This skills shortage is perhaps even more of a problem in aviation than for many other industries. This is because in addition to using traditional IT, airports typically function with SCADA (Supervisory Control and Data Acquisition) operational technology (OT) to support key services such as runway lighting and utilities. When you apply SCADA to the skills gap it gets even wider because the skills are more specialized. It means aviation companies have the additional burden of finding someone who understands operational technical and SCADA based process control networks on top of cyber security. This combination of skill and expertise is rare.

In addition, as computers do ever more, human skills erode creating a struggle for the aviation industry to overcome the so-called “paradox of automation”. In a growing number of areas humans now need to step in only when something unusual and unexpected occurs. With less opportunity to practice and develop their skills, workers become less capable of reacting quickly and appropriately in crisis conditions. 

Therefore, it’s not surprising that according to the SITA air transport report, investing in ‘employee awareness and training’ is a key component when it comes to improving cybersecurity – with 79% of airports stating it as an investment priority. It’s also understandable that more and more enterprises are deciding to link up with a third-party to help take up the strain when it comes to finding expertise in both security and engineering, and help put in place a successful cyber security strategy.

Taking the right steps

In developing their cyber security strategy, aviation businesses need to understand their supply chain and ensure their own cyber security is robust and reliable. They need to know who has access to which systems, and make sure that vendors have the right practices and procedures in place to deal with the cyber threat. There are several steps the industry can take to secure infrastructure, mitigate risk and ensure resilience in the face of the growing cyber threat.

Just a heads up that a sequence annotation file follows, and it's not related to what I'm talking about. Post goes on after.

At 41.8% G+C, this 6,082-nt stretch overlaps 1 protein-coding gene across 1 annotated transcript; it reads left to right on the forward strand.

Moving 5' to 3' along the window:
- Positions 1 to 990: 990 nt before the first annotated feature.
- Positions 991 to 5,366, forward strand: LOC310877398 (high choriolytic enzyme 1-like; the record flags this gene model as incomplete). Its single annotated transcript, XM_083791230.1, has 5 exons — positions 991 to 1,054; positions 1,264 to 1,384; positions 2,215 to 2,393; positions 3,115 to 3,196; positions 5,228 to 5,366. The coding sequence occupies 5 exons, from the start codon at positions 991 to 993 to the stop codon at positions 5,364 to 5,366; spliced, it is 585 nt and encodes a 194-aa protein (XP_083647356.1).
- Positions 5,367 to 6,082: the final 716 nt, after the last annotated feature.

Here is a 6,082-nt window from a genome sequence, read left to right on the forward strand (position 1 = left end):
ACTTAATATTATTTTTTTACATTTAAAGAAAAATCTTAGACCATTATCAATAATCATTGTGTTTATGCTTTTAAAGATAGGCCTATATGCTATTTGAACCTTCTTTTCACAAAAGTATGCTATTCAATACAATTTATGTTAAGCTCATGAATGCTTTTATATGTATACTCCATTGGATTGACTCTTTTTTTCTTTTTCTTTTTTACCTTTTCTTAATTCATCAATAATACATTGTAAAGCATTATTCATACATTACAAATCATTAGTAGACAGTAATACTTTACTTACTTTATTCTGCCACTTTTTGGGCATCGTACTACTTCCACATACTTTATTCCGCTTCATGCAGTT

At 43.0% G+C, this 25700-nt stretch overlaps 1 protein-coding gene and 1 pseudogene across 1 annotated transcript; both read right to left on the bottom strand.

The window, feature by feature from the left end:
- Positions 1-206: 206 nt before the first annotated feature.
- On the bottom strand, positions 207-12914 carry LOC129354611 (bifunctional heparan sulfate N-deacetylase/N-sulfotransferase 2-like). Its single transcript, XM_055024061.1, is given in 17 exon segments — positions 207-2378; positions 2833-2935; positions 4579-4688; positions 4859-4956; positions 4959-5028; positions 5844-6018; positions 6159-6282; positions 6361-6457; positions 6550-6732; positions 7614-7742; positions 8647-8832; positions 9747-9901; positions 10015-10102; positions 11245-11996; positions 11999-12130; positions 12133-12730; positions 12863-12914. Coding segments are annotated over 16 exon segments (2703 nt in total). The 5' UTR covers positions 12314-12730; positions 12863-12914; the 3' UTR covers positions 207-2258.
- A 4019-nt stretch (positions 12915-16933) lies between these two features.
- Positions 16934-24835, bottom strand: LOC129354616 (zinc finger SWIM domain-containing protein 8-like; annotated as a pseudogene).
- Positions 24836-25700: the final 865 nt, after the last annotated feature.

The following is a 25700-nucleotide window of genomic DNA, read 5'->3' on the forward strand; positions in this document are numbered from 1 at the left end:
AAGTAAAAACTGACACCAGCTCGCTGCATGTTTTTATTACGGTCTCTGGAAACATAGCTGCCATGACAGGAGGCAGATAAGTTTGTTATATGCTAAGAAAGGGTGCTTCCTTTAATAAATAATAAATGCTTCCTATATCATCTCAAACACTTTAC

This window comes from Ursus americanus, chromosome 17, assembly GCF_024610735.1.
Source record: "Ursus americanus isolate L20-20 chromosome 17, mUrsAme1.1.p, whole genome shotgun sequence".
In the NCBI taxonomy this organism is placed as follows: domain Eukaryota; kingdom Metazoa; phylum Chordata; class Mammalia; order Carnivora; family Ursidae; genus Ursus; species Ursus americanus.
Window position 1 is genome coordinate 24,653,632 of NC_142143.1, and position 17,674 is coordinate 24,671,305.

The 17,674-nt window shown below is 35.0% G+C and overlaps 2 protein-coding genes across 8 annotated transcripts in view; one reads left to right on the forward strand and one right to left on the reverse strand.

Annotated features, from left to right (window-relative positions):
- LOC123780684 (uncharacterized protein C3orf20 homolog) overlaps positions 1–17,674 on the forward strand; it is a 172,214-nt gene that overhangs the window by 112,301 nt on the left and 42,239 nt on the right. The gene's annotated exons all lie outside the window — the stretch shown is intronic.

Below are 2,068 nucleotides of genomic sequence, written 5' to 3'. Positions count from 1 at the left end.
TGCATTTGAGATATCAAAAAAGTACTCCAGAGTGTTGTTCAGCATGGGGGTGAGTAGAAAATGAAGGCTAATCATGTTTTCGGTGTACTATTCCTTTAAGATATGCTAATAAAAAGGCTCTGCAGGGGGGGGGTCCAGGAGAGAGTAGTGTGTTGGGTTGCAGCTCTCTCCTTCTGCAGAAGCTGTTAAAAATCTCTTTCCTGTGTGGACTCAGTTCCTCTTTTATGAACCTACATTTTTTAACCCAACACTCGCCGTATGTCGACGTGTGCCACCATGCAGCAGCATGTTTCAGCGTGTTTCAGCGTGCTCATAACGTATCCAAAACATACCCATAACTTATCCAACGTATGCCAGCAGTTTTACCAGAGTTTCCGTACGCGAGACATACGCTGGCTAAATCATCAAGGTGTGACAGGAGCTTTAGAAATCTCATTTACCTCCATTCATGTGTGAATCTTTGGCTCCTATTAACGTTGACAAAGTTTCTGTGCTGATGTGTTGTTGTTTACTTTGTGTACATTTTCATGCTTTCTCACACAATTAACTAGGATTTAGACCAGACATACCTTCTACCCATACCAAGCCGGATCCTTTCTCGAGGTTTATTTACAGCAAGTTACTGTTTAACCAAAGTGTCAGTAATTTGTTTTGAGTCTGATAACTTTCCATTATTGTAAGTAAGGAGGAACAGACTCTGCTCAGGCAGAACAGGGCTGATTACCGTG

To support businesses in this endeavour, the Civil Aviation Authority in the UK recently launched the ASSURE framework. Developed in collaboration with the Council for Registered Ethical Security Testers (CREST), the ASSURE scheme is designed to enable the aviation industry, including airlines, airports and air navigation service providers, to manage cyber security risk without compromising aviation security or resilience.

Everything must be done to limit the threat and make it as difficult as possible for attackers to breach the organisation’s security systems. Achieving this cannot be done without IT teams and OT teams working together on cyber security. Clearly defined layers of network segregation provide a solid foundation to reduce the attack surface and limit an attacker’s ability to move laterally within their network.

Partnering with a trusted cyber security expert

Working with a third-party specialist can add real value in this area because they have both the cyber security know-how and the engineering experience, and by blending the two together they can plug all of the gaps that aviation organisations typically have in-house. These are the first steps that need to be taken to protect the industry from the current threat and from the challenges it will face for years to come.

Source Article

Frederic M. Kolodziej